The Clone Wars review: ‘Prisoners’

First, a bit of housekeeping: in the past, I’ve tried to keep these reviews mostly spoiler-free, so that a positive review might encourage new viewers to hop aboard.  But let’s face it… we’re in the fourth season already.  Either you’re watching the show or you’re not.  And certain episodes – like, say, this one – are such mixed bags that the only way to properly discuss them is by tackling the major plot points.  So, here we go.  Spoilers abound.

‘Prisoners’ begins with the fortune cookie telling us that “Crowns are inherited, kingdoms are earned.”  Everyone can relate to that, right?  And then we get the newsreel, which recaps events I kinda wish we had seen in previous eps.  In particular, the assassination of the Mon Calamari king would have been a cool way to kick off the season, especially if the king then floated to the top of the ocean a la my old pet goldfish.  This trend continues when Prince Lee-Char informs us that Riff Tamson was behind the assassination.  Whatever happened to the “show don’t tell” rule of screenwriting?  I understand that every episode requires some exposition, but this backstory wasn’t crucial to the plot, and it just slowed the first half down.

But I’ll say this for the writing: ‘Prisoners’ probably has more solid one-liners than any previous Clone Wars episode.  Anakin’s line that getting captured “must be part of our plan” was perfectly timed, and perfectly in-character.  And Kit Fisto’s calm remark about the Jedi holding cells – “Ahh, eels.  Very dangerous” – reminded me of Sallah in Raiders of the Lost Ark, in the best possible way.  Unfortunately, some of the non-comedic lines, especially the ones delivered by Prince Lee-Char, fell very flat.  He’s given some weighty dialogue (“Steady your blade, my friend”), but the actor playing him sounds like a generic Disney Channel teenybopper.  I get that he’s supposed to be young, but his voice makes him about as unthreatening as possible.  This is actually a complaint I have about a lot of current action cartoons – the main characters always sound like wimps.  Not to get too nostalgic, but back in the ’80s, cartoon heroes sounded liked men.  (Or Jem, who was truly outrageous.  Truly, truly, truly outrageous.)  I mean, He-Man was about as sexless as they come, but he had one hell of a commanding voice.  Or compare the Lion-O from thirty years ago to Lion-O in today’s Thundercats.  They freaking neutered that kitty.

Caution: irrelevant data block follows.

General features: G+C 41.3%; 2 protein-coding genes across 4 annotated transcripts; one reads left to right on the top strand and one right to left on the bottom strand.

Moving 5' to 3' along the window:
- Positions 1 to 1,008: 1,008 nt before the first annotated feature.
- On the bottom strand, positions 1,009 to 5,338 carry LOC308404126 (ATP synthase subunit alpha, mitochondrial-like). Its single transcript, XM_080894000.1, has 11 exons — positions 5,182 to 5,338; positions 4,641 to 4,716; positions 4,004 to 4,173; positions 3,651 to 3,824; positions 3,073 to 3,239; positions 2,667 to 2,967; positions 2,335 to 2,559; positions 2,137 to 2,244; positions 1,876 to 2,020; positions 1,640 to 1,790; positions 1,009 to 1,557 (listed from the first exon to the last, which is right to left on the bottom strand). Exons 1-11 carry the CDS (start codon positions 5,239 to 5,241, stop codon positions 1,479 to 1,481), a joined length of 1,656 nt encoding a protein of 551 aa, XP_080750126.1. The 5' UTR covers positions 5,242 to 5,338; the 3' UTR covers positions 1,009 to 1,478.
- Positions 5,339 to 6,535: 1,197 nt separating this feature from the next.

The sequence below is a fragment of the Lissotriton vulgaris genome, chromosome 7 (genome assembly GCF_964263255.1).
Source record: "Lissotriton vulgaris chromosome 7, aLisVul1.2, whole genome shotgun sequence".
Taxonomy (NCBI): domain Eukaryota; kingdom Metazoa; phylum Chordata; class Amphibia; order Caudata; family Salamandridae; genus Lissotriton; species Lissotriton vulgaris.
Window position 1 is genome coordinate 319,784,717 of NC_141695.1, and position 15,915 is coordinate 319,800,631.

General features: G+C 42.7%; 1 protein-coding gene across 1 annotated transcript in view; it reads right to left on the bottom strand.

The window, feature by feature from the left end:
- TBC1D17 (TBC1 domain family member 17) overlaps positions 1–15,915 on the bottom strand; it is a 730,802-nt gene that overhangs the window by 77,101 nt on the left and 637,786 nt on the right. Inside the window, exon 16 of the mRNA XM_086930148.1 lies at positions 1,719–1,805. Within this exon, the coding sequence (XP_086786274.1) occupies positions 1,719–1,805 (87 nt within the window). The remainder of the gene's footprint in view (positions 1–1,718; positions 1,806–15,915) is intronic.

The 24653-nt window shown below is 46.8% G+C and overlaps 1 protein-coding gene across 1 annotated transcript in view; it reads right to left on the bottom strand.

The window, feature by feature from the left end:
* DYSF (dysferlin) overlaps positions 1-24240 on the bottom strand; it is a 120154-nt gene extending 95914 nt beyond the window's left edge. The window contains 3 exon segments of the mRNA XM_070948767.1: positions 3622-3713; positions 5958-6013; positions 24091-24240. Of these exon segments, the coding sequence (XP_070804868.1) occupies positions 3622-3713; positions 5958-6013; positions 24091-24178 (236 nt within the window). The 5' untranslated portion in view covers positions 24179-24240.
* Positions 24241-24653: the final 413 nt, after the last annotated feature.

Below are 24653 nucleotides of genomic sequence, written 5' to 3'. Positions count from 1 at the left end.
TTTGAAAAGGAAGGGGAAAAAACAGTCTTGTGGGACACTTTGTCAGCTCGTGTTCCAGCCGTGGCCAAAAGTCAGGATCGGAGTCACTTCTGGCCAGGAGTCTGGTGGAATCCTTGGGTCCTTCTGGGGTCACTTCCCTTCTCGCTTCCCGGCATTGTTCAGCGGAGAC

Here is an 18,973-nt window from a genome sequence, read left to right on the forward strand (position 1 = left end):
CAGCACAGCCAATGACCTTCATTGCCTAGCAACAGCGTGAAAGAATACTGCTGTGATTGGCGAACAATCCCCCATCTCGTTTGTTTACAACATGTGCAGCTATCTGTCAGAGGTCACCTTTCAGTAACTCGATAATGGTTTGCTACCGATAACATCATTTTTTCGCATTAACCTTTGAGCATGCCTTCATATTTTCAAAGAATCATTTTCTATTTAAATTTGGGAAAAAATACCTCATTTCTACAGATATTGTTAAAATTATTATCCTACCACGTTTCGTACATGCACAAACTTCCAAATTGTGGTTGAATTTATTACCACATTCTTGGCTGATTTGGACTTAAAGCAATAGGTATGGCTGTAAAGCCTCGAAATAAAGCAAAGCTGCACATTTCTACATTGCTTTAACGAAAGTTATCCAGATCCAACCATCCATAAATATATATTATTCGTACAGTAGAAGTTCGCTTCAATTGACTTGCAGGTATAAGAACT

Anyway.  My point is that to pull off the role of Prince Lee-Char, they needed someone who could convey both inexperience and gravitas… and I don’t think they found him.  On a more positive note, they sure cast the right guy to play Riff Tamson.  He has a deep, sinister voice, even without the (awesome) roar added by the LFL sound effects wizards.  And the voice perfectly matches his personality, which is everything a villain should be: smart, tough as nails, and vicious, vicious, vicious.  When Riff threatens Padme’s life by ever-so-slightly cracking her helmet, it’s both menacing and believable.  Also believable was the solution to Padme’s imminent drowning – or should I say, both solutions.  The Force bubble was brilliant, and Jar Jar’s, um, sealant was even better.  The whole sequence was exciting, genuinely scary, and showcased all the characters really well.